“Meanwhile, developmental state is not an option for African countries. It is mandatory,” he says, mentioning Botswana and Mauritius as good examples in Africa for effectively pursuing developmental state.

Almost a decade after coming to power in May 1991 toppling the Dergue regime through armed rebellion, the ruling coalition, the Ethiopian People’s Revolutionary Democratic Front (EPRDF) has declared it follows developmental state as the only path to Ethiopia’s redemption replicating the success of the Asian Tigers. And the chief architect was the late Meles Zenawi, who stated his articulation of developmental state in his unpublished dissertation titled, “Africa Development: Dead Ends and New Beginnings”.

But the experiences of best developmental state examples show that soft skills development is as critical as physical infrastructure development. That is why the best automobiles, electronics and smartphones are being designed and manufactured in those developmental states dubbed Asian Tigers – the likes of South Korea, Singapore and Taiwan.

Literatures show that government intervention in the economy of many developed countries in Europe and the United States was huge at their early stage of development. Before they started preaching liberalism and democracy today to the whole world, these countries have hugely invested in basic infrastructure such as railways, highways education and health facilities. That is why some literatures consider the United States and Europe as among the first in the world to pursue developmental state.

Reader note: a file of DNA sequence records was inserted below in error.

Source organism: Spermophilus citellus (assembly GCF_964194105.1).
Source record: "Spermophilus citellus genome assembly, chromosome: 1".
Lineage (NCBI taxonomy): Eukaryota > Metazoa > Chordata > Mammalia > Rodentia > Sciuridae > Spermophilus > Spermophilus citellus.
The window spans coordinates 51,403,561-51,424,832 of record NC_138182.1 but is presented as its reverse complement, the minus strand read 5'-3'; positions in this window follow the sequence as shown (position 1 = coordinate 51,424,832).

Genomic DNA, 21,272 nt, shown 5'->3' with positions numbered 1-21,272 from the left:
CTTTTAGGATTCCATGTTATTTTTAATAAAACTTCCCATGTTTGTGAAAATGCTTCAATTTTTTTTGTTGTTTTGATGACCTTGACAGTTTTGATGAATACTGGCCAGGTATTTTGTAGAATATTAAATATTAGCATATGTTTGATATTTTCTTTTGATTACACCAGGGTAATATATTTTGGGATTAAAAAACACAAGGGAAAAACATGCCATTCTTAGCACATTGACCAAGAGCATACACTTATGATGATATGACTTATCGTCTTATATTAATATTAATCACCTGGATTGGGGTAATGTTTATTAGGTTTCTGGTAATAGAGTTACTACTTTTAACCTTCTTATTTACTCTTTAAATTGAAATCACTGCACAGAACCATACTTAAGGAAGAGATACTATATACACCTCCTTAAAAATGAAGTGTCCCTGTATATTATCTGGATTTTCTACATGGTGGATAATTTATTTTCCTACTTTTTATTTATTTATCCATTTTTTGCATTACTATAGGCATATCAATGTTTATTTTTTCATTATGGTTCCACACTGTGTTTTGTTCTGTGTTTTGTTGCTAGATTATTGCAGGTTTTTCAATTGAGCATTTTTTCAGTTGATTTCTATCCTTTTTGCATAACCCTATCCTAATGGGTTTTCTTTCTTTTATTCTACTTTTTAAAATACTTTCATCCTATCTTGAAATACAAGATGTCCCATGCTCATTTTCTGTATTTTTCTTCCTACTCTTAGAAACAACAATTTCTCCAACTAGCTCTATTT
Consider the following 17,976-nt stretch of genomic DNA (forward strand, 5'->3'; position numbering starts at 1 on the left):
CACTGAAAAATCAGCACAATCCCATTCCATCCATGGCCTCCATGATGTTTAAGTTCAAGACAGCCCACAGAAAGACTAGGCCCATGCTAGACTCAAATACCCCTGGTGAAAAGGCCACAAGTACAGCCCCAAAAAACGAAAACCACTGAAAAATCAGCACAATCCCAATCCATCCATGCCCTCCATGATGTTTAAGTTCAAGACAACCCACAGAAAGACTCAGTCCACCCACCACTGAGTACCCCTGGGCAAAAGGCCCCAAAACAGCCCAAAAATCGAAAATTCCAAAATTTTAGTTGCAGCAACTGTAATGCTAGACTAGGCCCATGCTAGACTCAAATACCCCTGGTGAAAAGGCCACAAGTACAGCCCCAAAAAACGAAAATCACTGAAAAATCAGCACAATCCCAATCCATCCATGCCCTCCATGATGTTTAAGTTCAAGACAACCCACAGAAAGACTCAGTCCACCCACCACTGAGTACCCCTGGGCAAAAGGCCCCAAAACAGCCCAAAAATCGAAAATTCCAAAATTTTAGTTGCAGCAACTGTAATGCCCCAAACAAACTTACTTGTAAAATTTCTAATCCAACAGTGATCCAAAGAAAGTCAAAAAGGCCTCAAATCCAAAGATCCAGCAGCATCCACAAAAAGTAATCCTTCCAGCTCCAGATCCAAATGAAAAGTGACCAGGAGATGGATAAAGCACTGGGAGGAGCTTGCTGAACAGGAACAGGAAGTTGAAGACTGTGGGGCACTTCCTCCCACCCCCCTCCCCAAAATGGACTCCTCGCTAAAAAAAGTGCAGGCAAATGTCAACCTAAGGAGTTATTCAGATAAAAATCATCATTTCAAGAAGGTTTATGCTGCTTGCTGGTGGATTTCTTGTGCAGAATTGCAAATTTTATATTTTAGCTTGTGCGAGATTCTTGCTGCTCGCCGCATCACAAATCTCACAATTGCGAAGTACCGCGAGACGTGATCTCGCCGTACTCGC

But the most recent success stories that inspired many African countries, including Ethiopia, is the fast-economic development and change in the livelihoods of the Asian Tigers in a short period of time after the second World War.

In another part of the world at recent times, reports show that many African countries’ leaders exercised developmental state as a tool to stay in power longer. The typical example of authoritarian developmental states in Africa are Rwanda and Ethiopia, while ANC of South Africa and Botswana are also mentioned as one party dominated developmental states. In Africa Mauritius is often mentioned as democratic developmental state.

The Asian Tigers, including Japan, Malaysia, China and Indonesia on the other hand genuinely used developmental state to improve the lives of their people, according to scholars in the field. Of course, with minimal corruption, favoritism and authoritarianism in some of these countries.
One of the success factors for a developmental state is to have a visionary leader, who is accountable and transparent with a succession plan and appropriate policies.

A genuine developmental state also needs merit-based bureaucracy linked to the needs of the private sector and the society and free from political intervention and institutions run by professionals not just loyal political appointees.

Instead of creating giant endowment companies on which the Ethiopian government has been busy, a genuine developmental state promotes the private sector and facilitates the emergence of giant private sector players like, Hyundai of Korea and Toyota of Japan.

Experiences of successful developmental states also show that protection of some strategic sectors such as finance, telecom and aviation have also played critical role in facilitating domestic private sector growth and to fund mega state infrastructure projects.